Remembering Vimy Ridge
Sunday, April 9th this year, marks the 100th anniversary of the Battle of Vimy Ridge. This date marks a significant historical event in World War One, particularly for Canadians, as it was the first time that all four divisions of the Canadian Expeditionary Force operated as an interconnected unit.
Vimy Ridge was a strategic battle in part of the larger battle of Arras, in France. Meticulous preparation, extensive training, and individual bravery is credited greatly as being the reason for Canada’s victory. Securing the ridge provided Canada’s allies with an important view of the trenches on both sides of enemy lines, as well as the empty space between them.
The battle was short-lived but experienced staggering casualties. In the three days that it took to win Vimy Ridge from the Germans, over 10,500 Canadians were killed or wounded. Today, the Vimy Ridge Monument stands on Hill 145 which is said to be the location where some of the most violent fighting occurred. It not only honours the soldiers who died at Vimy Ridge, but is inscribed with the names of 11285 Canadians who died in France during the First World War who have no known graves.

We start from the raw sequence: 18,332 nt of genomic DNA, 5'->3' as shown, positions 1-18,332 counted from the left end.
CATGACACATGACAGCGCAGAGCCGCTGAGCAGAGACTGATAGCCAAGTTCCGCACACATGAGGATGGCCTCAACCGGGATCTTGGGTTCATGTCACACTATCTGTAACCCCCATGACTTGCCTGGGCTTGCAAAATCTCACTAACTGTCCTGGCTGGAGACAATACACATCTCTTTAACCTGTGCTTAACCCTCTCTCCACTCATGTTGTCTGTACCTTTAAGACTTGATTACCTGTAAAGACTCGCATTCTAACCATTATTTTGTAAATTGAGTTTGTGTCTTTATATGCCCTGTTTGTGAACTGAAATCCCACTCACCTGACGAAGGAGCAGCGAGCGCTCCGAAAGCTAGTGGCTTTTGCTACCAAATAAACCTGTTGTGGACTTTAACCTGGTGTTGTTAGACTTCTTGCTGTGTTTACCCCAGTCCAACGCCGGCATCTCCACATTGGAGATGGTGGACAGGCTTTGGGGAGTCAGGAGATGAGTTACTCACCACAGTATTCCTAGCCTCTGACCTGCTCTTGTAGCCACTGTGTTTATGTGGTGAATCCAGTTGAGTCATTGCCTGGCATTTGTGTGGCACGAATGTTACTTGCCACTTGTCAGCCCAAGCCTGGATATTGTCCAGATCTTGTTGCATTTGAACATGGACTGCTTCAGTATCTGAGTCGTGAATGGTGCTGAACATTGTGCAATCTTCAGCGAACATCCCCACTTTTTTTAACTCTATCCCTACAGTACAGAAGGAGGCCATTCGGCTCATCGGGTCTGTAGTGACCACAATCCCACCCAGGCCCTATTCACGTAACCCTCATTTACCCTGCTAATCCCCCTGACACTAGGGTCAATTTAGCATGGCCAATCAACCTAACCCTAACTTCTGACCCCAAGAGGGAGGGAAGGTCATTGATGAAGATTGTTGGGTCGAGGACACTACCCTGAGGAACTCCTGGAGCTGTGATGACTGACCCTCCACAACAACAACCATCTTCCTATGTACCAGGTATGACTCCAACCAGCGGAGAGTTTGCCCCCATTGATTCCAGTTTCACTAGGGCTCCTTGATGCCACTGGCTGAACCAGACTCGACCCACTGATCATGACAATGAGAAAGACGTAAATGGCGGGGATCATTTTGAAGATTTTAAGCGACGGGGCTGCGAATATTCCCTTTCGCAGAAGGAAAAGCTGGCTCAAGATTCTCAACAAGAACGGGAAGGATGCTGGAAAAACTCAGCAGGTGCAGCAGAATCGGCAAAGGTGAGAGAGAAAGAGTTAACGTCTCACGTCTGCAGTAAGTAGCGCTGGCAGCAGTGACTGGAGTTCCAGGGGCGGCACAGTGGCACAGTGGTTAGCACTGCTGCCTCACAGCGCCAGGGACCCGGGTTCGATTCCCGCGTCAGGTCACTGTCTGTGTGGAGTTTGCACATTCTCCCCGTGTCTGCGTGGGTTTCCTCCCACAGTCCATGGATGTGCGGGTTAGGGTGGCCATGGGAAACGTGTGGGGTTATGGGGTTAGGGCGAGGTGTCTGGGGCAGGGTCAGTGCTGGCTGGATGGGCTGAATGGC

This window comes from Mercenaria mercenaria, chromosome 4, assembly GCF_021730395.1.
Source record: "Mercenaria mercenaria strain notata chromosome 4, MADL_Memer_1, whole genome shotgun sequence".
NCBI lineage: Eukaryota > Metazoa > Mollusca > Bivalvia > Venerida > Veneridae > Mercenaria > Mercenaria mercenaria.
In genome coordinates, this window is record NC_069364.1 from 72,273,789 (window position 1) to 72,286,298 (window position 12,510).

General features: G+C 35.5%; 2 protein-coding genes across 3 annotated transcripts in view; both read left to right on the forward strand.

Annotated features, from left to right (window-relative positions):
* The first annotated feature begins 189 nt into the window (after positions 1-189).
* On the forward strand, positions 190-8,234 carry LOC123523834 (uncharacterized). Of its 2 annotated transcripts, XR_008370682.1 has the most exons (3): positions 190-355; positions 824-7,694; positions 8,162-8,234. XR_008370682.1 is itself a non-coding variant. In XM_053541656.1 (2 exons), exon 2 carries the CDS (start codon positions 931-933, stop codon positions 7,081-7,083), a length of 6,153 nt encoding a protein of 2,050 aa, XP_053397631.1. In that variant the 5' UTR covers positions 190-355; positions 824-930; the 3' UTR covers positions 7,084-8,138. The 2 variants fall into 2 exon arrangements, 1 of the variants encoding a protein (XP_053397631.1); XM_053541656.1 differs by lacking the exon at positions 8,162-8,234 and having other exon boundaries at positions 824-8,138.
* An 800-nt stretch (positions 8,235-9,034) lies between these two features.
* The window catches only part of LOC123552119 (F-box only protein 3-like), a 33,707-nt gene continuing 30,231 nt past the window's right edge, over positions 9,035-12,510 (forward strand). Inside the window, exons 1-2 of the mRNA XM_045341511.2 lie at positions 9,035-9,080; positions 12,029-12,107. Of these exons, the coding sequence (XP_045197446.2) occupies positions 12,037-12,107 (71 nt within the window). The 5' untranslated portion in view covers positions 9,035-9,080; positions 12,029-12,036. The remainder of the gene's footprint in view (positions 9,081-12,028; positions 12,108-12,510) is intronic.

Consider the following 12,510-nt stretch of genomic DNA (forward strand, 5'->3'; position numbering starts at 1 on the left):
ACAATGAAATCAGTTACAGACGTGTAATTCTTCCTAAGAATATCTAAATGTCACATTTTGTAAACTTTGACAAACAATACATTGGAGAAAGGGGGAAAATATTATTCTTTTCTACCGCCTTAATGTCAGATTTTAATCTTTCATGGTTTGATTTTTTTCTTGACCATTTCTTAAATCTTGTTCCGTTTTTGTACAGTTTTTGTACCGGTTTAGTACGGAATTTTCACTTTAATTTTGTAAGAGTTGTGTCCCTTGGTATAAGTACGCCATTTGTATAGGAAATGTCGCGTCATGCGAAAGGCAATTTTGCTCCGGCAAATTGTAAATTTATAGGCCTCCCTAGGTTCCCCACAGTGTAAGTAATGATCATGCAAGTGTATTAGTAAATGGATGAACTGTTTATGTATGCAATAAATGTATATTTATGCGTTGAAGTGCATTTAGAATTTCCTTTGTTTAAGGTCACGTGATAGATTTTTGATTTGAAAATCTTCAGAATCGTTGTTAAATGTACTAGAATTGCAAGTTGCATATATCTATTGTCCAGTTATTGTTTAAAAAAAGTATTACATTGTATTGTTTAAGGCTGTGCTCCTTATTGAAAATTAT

While it is also important to recognize that the victory of Vimy Ridge wasn’t won solely by Canadians alone, it is definitely a defining moment in Canadian history and a symbol of Canada’s patriotism, achievement, and sacrifice. As Canadians, we should take time over the next week to remember the century old Battle of Vimy Ridge with renewed respect and reverence.
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